Worldwide prevalence of physical inactivity and its association with human development index in 76 countries

Prev Med. Jul-Aug 2011;53(1-2):24-8. doi: 10.1016/j.ypmed.2011.02.017. Epub 2011 Mar 1.

Abstract

Objective: To describe the worldwide prevalence of physical inactivity and to analyze its association with development level of each country.

Methods: Pooled analysis of three multicenter studies, conducted between 2002 and 2004, which investigated the prevalence of physical inactivity in 76 countries, and comprised almost 300,000 individuals aged 15 years or older. Each study used the International Physical Activity Questionnaire to assess physical inactivity. The level of development of each country was analyzed by the Human Development Index (HDI).

Results: The crude worldwide prevalence of physical inactivity was 21.4% (95%CI 18.4-24.3), being higher among women (mean=23.7%, 95%CI 20.4-27.1) than men (mean=18.9%, 95%CI 16.2-21.7). It ranged from 2.6% (in Comoros) to 62.3% (in Mauritania), with a median equal to 18%. After weighting for the total population of each country, the worldwide prevalence of physical inactivity was 17.4% (95%CI 15.1-19.7). There was a positive association between HDI and prevalence of physical inactivity (rho=0.27). Less developed countries showed the lowest prevalence of physical inactivity (18.7%), while physical inactivity was more prevalent among the most developed countries (27.8%).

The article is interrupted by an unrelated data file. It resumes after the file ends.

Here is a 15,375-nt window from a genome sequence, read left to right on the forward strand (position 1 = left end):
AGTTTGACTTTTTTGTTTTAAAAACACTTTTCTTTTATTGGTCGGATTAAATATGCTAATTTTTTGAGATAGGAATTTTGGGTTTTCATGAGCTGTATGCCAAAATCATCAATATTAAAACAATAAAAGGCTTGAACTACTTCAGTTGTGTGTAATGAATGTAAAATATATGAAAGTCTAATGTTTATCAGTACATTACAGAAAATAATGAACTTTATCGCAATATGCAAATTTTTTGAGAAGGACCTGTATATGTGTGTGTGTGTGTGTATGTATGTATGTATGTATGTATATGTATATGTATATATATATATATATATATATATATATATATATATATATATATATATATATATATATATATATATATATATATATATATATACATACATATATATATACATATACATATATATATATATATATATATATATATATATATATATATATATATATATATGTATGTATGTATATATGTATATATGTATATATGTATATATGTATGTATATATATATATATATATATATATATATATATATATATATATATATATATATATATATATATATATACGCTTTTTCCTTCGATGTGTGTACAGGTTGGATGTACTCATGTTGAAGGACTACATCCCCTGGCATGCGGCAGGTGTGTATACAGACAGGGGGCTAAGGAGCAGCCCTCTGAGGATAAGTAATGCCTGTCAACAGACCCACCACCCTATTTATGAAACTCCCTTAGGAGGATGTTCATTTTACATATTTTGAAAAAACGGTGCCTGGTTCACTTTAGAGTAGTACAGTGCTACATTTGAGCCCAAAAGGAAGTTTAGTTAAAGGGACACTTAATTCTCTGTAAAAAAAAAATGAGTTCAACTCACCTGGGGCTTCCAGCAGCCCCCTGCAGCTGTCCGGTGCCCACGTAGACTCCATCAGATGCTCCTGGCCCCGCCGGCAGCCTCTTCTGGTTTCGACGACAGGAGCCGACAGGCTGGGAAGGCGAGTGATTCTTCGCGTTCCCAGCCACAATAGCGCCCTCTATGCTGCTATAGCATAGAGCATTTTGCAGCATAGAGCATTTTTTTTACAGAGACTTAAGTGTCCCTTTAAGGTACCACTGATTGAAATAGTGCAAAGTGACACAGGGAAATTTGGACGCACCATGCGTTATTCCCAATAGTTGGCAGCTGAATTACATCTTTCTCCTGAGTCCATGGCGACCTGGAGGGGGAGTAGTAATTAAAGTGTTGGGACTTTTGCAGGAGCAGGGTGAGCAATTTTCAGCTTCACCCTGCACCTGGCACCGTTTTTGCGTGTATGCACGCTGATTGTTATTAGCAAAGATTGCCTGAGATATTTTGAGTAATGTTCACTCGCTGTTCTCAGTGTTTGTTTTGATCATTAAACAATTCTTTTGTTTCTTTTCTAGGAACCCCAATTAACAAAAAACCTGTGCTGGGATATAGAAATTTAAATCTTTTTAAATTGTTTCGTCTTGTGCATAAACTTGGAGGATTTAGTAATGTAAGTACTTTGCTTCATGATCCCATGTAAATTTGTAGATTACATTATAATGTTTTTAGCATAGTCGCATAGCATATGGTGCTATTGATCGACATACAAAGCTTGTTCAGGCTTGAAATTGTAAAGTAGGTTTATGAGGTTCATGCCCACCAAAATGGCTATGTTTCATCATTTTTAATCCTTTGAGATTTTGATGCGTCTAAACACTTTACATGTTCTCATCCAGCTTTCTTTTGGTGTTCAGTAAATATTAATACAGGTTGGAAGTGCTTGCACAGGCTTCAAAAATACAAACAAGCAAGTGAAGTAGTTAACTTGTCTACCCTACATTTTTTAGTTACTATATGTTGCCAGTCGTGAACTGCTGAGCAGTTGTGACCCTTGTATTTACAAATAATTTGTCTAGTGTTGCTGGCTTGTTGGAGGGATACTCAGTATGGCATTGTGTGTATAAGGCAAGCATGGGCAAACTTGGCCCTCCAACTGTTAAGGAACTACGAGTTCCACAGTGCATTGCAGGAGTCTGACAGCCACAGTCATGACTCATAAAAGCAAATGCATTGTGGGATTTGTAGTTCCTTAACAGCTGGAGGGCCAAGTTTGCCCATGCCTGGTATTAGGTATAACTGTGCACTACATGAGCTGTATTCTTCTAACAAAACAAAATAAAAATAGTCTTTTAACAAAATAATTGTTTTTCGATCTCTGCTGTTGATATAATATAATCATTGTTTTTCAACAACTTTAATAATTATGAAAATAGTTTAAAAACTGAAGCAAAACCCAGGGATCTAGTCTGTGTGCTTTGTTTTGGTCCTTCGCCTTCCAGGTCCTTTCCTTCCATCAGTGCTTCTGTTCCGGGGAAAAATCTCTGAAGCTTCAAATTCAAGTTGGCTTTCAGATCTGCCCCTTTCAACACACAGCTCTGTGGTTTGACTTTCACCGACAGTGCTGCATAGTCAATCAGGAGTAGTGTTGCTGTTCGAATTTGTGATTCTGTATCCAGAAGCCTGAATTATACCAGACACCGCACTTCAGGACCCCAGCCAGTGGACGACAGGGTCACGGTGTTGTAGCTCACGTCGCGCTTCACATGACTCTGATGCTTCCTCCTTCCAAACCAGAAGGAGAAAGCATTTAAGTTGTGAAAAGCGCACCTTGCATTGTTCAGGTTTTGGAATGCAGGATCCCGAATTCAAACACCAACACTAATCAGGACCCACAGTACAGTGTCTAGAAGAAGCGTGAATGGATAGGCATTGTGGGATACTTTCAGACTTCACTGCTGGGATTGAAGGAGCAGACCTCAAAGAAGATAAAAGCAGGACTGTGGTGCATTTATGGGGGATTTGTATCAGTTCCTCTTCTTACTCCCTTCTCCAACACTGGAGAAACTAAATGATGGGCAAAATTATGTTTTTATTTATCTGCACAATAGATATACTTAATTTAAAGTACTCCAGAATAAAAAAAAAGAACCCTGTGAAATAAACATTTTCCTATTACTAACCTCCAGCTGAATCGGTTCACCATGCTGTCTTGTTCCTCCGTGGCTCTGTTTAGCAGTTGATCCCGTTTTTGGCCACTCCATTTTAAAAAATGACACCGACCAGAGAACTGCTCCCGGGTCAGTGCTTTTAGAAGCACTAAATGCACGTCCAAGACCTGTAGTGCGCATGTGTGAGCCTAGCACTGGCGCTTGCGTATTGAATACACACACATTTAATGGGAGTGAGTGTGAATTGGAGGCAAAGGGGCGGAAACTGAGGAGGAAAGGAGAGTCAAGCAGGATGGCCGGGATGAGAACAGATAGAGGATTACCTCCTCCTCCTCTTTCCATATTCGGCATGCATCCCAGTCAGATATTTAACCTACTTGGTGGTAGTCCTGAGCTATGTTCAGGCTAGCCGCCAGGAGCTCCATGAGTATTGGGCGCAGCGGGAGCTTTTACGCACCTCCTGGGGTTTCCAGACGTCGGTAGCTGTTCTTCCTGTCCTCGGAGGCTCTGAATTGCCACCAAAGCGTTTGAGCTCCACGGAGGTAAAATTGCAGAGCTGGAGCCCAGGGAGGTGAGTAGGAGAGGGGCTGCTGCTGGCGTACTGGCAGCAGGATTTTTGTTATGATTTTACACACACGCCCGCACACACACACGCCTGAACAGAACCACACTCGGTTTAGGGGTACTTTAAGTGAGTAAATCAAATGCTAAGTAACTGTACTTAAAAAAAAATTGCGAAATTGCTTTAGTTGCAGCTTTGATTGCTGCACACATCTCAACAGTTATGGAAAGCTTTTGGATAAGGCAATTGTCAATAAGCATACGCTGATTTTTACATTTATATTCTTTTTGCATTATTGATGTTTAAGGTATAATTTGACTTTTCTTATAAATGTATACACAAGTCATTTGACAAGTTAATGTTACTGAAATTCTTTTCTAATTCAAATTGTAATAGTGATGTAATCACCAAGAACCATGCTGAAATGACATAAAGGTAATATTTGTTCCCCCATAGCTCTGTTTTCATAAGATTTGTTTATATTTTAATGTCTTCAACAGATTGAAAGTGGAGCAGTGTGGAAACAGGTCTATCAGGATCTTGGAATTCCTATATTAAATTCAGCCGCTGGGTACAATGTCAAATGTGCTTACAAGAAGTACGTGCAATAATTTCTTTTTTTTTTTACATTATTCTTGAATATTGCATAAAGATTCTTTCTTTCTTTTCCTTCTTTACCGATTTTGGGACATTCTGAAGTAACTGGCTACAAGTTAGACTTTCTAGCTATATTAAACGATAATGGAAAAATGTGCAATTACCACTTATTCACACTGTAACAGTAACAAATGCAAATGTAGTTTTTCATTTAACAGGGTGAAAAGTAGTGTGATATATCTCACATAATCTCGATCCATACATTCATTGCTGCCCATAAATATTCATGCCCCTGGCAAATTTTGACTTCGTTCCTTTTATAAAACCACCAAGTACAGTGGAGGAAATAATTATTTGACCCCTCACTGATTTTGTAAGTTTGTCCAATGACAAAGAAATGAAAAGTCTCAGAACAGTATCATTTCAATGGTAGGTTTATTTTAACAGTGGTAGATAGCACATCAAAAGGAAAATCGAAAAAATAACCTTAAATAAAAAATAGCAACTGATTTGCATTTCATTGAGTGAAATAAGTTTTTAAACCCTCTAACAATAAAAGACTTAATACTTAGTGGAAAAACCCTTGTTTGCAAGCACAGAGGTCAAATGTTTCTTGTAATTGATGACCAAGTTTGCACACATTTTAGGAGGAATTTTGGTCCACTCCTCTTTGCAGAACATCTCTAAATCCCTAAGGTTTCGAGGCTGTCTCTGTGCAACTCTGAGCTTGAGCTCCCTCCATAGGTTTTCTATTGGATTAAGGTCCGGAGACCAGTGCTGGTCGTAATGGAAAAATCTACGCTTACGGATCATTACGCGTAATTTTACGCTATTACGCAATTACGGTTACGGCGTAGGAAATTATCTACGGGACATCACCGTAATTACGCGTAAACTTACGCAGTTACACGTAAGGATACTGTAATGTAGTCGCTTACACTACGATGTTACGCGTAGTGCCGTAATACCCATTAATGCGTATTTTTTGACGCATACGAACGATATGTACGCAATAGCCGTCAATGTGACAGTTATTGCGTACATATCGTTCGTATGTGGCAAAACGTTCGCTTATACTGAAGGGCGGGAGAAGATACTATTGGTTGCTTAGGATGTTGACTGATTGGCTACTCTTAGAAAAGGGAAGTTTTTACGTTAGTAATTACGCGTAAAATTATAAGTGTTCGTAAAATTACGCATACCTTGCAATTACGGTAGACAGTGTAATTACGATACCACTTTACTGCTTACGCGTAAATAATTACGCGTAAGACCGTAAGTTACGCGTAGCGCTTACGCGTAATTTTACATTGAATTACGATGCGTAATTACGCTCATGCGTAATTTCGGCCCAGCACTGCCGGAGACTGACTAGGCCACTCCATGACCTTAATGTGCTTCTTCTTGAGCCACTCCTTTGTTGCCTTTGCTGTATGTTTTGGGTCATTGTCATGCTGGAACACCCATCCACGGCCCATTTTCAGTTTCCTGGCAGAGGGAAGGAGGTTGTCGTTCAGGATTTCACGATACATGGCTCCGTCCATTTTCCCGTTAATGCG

Conclusions: One out of five adults around the world is physically inactive. Physical inactivity was more prevalent among wealthier and urban countries, and among women and elderly individuals.

Publication types

  • Multicenter Study
  • Research Support, Non-U.S. Gov't

MeSH terms

  • Adolescent
  • Adult
  • Aged
  • Developed Countries / statistics & numerical data
  • Exercise*
  • Female
  • Global Health / statistics & numerical data*
  • Human Development
  • Humans
  • Male
  • Middle Aged
  • Motor Activity*
  • Prevalence
  • Sedentary Behavior*
  • Sex Distribution
  • Socioeconomic Factors
  • Surveys and Questionnaires
  • Young Adult